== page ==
Joe Wright’s “Cyrano,” currently in theaters for an Oscar-qualifying run before opening wide Jan. 21, stays true to the Edmond Rostand play, beginning with a grand theatrical scene. Wright wanted to introduce all the social classes of the film in this scene, where nobles, bourgeoisie, peasants, militia and clergy mix in perfect harmony. It’s also where audiences are first introduced to Peter Dinklage’s Cyrano — a different interpretation of the usual giants schnozzed image of the character, and one that emulates the theatrical production Wright had seen in Connecticut starring Dinklage and Haley Bennett.
“The idea,” says the director, “was that the nose would distract from the reality that we can all share — which is that we all feel, at certain points, if not continuously, unworthy of love.”
Costume designer Massimo Cantini Parrini and Wright say they both wanted to present the character as a member of the military. Parrini explains, “Cyrano is a noncommissioned officer of a certain rank, and with Joe, we agreed that he was not going to ever change his costume until the end of the film when he becomes a poor man.”
While the costume never changed, Parrini still had to find ways to alter the military uniform throughout the story. The answer? Placing buttons along the seam lines, not just in Cyrano’s costume but in that of every soldier. That discovery allowed him to vary the look of the uniform and adapt it to the scene or situation. “You can take sleeves off the jackets, turning them into waistcoats; button up the tails to restrain the skirt; attach jacket sleeves to gilets [vests]; take the whole skirt off to shorten it,” Parrini says of the possibilities.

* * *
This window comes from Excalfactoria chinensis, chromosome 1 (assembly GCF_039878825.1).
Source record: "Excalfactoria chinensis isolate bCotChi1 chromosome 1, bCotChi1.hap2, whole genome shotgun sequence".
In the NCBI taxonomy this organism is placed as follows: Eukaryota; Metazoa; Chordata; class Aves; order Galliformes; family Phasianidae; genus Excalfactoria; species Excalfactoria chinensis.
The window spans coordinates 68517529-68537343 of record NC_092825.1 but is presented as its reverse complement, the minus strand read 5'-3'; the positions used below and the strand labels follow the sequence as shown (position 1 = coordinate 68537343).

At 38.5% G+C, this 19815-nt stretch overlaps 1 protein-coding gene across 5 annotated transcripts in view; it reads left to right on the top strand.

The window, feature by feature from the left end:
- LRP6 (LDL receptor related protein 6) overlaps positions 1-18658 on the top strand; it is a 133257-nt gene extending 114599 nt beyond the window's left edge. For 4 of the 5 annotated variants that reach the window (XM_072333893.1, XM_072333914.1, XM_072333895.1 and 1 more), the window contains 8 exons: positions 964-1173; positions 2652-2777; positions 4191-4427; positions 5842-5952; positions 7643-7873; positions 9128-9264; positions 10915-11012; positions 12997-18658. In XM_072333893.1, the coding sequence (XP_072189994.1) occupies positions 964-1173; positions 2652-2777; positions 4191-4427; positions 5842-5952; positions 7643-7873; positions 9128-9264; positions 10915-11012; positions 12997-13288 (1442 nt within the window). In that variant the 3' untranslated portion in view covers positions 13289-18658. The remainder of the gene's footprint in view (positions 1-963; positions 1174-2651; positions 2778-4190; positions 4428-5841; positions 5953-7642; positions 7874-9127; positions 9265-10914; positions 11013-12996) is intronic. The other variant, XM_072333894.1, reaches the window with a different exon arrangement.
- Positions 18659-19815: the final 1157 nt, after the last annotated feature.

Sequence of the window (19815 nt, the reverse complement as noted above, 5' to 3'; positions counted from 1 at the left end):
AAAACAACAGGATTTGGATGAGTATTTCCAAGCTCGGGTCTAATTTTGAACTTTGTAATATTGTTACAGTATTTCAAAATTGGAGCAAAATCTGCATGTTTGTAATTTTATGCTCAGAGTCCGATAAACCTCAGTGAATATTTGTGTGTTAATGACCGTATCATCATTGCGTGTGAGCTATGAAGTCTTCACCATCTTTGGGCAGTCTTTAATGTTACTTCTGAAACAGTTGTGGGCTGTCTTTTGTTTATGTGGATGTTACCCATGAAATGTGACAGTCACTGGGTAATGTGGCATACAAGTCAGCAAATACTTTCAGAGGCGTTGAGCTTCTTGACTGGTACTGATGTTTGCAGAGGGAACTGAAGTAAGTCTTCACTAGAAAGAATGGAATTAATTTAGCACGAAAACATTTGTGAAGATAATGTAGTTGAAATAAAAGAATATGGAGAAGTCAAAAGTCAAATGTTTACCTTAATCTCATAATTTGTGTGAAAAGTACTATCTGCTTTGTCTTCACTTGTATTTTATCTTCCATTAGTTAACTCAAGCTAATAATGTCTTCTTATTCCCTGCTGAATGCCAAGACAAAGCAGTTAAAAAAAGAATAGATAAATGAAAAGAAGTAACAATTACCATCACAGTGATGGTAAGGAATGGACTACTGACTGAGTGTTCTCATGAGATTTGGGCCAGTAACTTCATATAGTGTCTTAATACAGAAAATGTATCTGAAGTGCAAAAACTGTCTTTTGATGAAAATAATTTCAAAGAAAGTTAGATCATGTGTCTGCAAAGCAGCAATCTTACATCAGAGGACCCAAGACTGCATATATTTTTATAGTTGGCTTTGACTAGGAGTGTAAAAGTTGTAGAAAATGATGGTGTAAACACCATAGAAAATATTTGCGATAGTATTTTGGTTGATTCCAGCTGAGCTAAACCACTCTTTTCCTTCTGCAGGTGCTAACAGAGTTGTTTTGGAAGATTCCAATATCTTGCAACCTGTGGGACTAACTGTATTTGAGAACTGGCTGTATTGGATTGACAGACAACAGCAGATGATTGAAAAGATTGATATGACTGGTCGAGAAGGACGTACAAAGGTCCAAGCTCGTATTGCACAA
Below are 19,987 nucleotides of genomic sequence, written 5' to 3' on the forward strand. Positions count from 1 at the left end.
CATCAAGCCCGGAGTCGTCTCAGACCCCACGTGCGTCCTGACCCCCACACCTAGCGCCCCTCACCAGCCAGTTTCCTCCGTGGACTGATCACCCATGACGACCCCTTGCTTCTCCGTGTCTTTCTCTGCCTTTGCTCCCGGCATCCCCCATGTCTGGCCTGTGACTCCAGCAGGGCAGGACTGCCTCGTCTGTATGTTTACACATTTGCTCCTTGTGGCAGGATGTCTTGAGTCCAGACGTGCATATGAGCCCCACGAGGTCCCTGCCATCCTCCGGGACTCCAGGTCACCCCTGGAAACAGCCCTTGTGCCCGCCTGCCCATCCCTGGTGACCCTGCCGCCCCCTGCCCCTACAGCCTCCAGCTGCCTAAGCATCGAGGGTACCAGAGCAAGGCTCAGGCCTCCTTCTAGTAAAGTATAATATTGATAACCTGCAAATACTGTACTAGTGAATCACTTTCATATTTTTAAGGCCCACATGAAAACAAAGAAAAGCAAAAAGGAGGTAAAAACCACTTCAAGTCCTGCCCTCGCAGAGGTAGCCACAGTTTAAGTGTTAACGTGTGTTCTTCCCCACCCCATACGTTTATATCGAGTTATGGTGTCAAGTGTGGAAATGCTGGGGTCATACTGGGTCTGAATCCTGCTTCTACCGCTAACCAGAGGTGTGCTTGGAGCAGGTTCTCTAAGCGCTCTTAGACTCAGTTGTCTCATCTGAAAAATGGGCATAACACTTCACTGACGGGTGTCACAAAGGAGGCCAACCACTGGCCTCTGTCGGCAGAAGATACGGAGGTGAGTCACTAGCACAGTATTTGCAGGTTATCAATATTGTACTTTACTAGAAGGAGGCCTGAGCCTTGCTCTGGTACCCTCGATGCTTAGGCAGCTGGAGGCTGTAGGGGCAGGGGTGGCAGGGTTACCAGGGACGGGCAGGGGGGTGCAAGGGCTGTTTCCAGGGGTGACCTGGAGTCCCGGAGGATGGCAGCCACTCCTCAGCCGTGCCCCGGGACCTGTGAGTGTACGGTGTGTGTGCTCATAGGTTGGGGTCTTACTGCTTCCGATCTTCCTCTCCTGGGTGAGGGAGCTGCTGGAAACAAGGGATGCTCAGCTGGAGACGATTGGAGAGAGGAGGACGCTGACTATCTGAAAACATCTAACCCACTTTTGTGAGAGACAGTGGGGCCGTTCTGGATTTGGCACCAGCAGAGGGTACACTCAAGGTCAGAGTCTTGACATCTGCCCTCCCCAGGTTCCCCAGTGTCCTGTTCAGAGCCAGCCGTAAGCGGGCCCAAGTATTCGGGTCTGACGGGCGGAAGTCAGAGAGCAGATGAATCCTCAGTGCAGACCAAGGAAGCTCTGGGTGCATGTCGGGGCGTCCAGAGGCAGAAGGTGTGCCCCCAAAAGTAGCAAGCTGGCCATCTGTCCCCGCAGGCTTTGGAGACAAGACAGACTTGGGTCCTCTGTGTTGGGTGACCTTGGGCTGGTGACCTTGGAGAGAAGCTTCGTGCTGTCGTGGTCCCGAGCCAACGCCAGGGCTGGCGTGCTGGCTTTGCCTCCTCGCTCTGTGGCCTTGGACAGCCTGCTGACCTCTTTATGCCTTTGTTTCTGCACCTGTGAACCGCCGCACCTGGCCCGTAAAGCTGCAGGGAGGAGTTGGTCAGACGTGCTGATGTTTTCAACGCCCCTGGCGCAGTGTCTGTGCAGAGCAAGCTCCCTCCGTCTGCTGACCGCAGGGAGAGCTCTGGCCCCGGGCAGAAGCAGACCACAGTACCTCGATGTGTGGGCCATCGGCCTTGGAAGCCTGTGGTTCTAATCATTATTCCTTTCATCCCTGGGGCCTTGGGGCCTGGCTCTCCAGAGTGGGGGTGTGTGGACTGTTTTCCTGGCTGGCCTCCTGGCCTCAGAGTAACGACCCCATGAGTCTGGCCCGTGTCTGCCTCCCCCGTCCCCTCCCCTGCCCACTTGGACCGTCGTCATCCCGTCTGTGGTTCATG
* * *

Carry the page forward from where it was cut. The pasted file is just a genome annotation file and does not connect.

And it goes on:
All uniforms were made entirely of linen. To get the color he wanted, Parrini dyed many samples. “I tried to find a shade of red that changed according to the light. It was a true challenge finding the right fabric and the right dyeing procedure, as we made all 300 uniforms that you see on the screen from scratch. We are talking about kilometers of the same fabric that had to be dyed to be all of the same color.” Additionally, the costumes needed to be aged to look as if they had been through months of suffering on the battlefield.
Parrini spent time researching 18th-century watercolors at museums in London and Rome. “I understood that it was possible to re-create the emotional transparency given by layers of thin color through the costumes,” he says, using pastel colors for nobles, earthy tones for the bourgeoisie and peasants, ivory for the clergy and the sandy tones of raw linen for the militia. Lightness and sheerness were the key ideas behind these costumes, with pastel shades used to denote nobility.
He captured the essence of the 18th century by getting rid of all jewelry and ornamentation — no prints, stripes, brocades or lace.
In all, Parrini built more than 700 costumes from scratch rather than use costume houses. “I wanted to create a completely new world and a unique film,” he explains, “and this would have been hard to achieve using hired material.”
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